Not a million miles from a Coq au Vin but with a much more delicate and slightly sweet sauce. The Muscat Beaumes-de-Venise is a vin doux naturel from the southern Rhône and is a sweet wine with a characteristic grapey flavour.
Chicken sauté with Muscat de Minervois and crème fraîche – to serve 4
- 1.5kg chicken – jointed into 8 pieces
- 2 tbsp olive oil
- 50g butter
- 2 shallots, chopped
- 1 garlic clove, finely chopped
- 2 tbsp Armagnac
- ½ bottle Muscat de Beaumes-de-Venise (or any sweet Muscat)
- 300ml chicken stock
- 1 sprig of thyme
- 2 bay leaves
- 150g small button mushrooms
- 100ml crème fraîche
- 2 egg yolks
- 1 tbsp lemon juice
- 1 tsp Beurre manié (blend equal quantities of butter and flour together into a smooth paste. Keep any extra covered in the fridge)
- Steamed rice and green salad to serve
Season the chicken pieces with salt and pepper. Heat half the oil and butter in a large deep frying pan and brown the chicken pieces on all sides. Lower the heat, add the chopped shallots and garlic and cook for another 2 minutes.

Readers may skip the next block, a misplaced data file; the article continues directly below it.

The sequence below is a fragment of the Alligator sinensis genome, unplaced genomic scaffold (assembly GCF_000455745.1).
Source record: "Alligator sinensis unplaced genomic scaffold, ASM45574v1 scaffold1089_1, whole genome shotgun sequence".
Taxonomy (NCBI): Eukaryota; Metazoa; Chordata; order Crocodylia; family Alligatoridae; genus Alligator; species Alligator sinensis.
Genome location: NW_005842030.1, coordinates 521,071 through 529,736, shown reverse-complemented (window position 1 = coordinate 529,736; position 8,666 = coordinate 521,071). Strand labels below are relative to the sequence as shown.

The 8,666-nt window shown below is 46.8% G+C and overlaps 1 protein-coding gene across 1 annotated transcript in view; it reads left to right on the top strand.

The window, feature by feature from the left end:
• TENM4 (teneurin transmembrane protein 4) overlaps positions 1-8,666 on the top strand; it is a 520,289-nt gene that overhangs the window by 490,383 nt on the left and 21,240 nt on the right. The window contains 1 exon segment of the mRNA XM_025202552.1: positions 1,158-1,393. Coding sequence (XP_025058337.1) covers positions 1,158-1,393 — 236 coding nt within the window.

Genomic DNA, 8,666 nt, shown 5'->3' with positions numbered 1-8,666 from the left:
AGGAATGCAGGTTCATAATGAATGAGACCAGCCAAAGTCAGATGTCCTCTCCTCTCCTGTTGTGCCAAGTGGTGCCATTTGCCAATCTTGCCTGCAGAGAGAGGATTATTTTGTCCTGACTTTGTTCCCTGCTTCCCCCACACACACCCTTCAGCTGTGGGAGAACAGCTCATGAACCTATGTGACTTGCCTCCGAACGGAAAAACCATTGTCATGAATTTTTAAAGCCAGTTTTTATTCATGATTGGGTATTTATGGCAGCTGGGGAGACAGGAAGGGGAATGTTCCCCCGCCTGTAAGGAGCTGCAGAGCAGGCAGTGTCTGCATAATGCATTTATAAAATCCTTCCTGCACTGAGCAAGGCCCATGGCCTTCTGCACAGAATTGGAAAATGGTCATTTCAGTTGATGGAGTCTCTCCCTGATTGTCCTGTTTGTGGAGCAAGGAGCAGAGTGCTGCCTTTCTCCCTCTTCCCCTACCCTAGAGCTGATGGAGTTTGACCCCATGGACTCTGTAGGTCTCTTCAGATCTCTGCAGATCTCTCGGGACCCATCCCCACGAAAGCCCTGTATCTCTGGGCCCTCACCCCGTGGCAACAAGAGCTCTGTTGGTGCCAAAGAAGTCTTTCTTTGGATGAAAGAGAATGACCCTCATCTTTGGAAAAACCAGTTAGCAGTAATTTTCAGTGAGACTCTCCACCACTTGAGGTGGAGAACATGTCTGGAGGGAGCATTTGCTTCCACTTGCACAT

Add the Armagnac to the pan, light with a match and shake the pan until the flames go out. Add the Muscat, stock, thyme and bay leaves, bring to a simmer, cover and leave to cook for 30 minutes.
Meanwhile, fry the mushrooms in a little butter and oil and season. Lift the chicken pieces onto a warmed serving dish and scatter over the mushrooms.
Mix the crème fraîche and egg yolks in a small bowl. Take the pan off the heat and skim any excess fat from the surface of the juices. Add the lemon juice. Add the cream and egg mixture along with the beurre manié, put the pan back onto a low heat and stir over a very gentle heat until the sauce has thickened slightly – do not let it boil! Check the seasoning, then strain the sauce over the chicken and serve with steamed rice and green salad.
Wine Suggestion: A light and southern Rhône red from the Cotes du Ventoux should complement the rich, creamy flavours of this dish and add a pleasant savoury contrast to the sweet sauce. Or, if you’d prefer a white see if you can find a very good Roussillon, like Domaine Gauby or Domaine Madeloc which would make the whole dinner a real treat!
(Original recipe from Rick Stein’s French Odyssey, BBC Books, 2005.)